Child care growing industry -, South Georgia News, Weather, Sports

Child care growing industry

September 17, 2002

Albany--There are more people working in day care than there are teachers, farmers and accountants. A new study reveals that Americans are expected to spend 41 billion dollars on child care this year alone. Here in Southwest Georgia, day care center's are popping up on nearly every corner, and child care providers say the competition is growing.

This little boy is precisely stacking wooden blocks, one of the many toys the Children's Friend Learning Center provides. But the games these kids play are not just for fun, they are educational, too. Children's Friend Learning Center Assistant Director Tara Price says, "We're trying to focus more on a learning environment, preparing children to go to school."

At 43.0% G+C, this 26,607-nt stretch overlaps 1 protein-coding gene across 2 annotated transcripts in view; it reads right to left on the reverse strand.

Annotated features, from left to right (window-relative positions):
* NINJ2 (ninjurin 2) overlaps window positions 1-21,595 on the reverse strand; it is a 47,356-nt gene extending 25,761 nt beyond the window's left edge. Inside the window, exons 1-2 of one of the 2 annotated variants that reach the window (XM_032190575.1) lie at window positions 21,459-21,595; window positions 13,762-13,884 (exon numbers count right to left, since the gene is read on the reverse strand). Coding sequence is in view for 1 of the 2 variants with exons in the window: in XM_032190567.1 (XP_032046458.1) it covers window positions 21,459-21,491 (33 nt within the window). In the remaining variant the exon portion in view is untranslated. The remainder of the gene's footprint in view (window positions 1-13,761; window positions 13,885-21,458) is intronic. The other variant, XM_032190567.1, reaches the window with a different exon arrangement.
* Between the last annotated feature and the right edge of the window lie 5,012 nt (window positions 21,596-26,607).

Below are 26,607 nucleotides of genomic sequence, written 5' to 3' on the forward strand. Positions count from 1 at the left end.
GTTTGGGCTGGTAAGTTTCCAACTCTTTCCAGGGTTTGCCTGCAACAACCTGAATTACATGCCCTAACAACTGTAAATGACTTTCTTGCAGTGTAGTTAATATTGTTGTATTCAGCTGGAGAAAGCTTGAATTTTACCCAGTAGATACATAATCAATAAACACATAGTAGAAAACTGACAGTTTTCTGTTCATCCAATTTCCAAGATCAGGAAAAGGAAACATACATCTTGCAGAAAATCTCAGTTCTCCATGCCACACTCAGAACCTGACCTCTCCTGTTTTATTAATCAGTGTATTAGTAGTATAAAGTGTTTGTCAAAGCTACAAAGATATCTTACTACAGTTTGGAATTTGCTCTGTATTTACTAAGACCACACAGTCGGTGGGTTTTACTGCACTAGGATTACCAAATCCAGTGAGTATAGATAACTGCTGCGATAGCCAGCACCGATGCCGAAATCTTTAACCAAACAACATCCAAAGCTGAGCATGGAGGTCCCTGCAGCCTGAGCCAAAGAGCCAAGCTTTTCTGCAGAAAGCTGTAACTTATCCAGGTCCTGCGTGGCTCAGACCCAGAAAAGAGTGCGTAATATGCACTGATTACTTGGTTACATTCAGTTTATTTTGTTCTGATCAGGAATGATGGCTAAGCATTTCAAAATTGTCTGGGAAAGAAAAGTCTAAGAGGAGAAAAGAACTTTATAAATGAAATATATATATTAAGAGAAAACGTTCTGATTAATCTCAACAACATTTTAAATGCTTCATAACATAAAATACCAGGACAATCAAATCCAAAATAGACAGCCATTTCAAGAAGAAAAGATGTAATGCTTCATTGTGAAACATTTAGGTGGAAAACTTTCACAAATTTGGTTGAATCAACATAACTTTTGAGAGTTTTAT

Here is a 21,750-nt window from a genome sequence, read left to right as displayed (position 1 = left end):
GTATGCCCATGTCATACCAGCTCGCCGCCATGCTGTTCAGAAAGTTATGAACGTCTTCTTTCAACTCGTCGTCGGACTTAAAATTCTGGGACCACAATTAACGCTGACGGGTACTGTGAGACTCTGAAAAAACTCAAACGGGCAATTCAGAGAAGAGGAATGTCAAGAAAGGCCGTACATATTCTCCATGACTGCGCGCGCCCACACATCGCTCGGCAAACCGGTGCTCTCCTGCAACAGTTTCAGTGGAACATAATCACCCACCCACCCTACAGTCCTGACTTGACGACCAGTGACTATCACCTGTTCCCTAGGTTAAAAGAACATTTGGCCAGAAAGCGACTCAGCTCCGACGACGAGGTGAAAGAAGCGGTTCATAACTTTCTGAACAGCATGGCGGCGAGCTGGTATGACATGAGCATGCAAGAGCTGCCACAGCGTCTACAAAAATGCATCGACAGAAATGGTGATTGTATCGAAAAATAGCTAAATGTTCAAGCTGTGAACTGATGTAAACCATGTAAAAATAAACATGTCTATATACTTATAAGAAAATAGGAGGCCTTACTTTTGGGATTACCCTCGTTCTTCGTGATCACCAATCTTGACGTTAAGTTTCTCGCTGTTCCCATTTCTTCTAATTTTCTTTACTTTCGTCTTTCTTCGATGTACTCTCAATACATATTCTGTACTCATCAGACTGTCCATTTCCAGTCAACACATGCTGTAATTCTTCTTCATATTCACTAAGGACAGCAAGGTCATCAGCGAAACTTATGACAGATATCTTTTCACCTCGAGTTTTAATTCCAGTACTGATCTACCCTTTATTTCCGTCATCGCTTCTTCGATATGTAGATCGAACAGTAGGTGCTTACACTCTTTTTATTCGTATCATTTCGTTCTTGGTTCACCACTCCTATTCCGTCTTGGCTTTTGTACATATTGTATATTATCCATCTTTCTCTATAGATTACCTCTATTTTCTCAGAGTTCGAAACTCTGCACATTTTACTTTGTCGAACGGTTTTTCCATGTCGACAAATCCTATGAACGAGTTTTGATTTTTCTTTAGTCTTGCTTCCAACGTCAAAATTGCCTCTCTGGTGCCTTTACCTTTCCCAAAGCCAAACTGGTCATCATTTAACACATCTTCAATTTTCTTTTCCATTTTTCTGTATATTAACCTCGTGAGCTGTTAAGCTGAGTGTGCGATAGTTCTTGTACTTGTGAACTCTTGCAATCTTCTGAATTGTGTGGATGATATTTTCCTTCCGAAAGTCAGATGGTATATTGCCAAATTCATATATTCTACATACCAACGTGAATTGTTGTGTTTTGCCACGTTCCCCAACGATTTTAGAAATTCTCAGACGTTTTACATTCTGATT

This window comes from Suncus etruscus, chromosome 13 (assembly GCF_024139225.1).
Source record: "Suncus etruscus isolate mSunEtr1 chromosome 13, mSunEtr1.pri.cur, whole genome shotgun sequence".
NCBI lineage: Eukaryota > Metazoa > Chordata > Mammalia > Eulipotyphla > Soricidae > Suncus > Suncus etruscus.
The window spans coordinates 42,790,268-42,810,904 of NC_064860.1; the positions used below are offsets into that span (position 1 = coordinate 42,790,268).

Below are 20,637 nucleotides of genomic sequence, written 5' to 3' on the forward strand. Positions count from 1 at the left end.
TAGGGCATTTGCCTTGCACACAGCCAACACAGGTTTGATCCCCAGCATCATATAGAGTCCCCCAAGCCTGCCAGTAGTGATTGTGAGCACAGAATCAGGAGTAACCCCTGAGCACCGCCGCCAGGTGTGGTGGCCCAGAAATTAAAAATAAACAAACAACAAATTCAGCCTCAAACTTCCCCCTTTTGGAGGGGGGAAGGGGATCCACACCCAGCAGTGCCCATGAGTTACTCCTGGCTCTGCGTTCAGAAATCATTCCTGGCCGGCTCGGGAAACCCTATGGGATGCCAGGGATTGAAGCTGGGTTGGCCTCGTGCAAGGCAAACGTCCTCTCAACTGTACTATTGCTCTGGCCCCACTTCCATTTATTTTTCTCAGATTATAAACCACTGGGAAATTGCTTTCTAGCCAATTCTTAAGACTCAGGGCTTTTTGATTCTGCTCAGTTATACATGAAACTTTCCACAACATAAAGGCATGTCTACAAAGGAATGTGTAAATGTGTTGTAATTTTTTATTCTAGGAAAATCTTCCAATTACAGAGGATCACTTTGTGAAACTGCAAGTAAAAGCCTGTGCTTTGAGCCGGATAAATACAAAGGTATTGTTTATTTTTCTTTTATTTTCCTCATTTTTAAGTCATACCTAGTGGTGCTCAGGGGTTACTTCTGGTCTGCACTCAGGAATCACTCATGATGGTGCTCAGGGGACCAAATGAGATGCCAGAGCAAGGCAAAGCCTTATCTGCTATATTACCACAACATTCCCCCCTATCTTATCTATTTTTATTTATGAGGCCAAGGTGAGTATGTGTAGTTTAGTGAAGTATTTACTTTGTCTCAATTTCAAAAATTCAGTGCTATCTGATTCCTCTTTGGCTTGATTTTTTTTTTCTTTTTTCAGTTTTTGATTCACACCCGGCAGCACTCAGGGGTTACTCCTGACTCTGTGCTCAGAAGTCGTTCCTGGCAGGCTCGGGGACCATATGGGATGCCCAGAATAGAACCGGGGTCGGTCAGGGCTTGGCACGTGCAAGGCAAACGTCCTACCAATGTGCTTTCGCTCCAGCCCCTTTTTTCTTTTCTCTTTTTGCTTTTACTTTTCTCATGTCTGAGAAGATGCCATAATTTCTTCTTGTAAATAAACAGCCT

These days, day cares providers are more than baby-sitters. Here, they call themselves teachers and say they are preparing the students for kindergarten. The teachers say parents are just expecting more. Teacher Assistant Valerie Leven says, "It helps the parents out getting their kids ready for kindergarten. It doesn't give them a hassle, helps them interact with other kids, get along and make friends."

At this child care center, parents pay an average of 84 dollars a week, including meals. More children are being enrolled, and the day care industry is growing at a rate of 8 percent a year. Probably the best indication that the demand for child services is up can be found in the phone book, the list of day care centers is long. And within a five mile radius of the Children's Friend Learning Center on Telfair Avenue there are at least six other day care centers. The child care business is booming, and workers predict the demand will only increase.

85 percent of fathers and 50 percent of mothers with pre-school aged children work. And, parents that put their children in day care are a vital part of the national economy, earning more than $100 billion dollars combined.

Posted at 3:25 p.m. by

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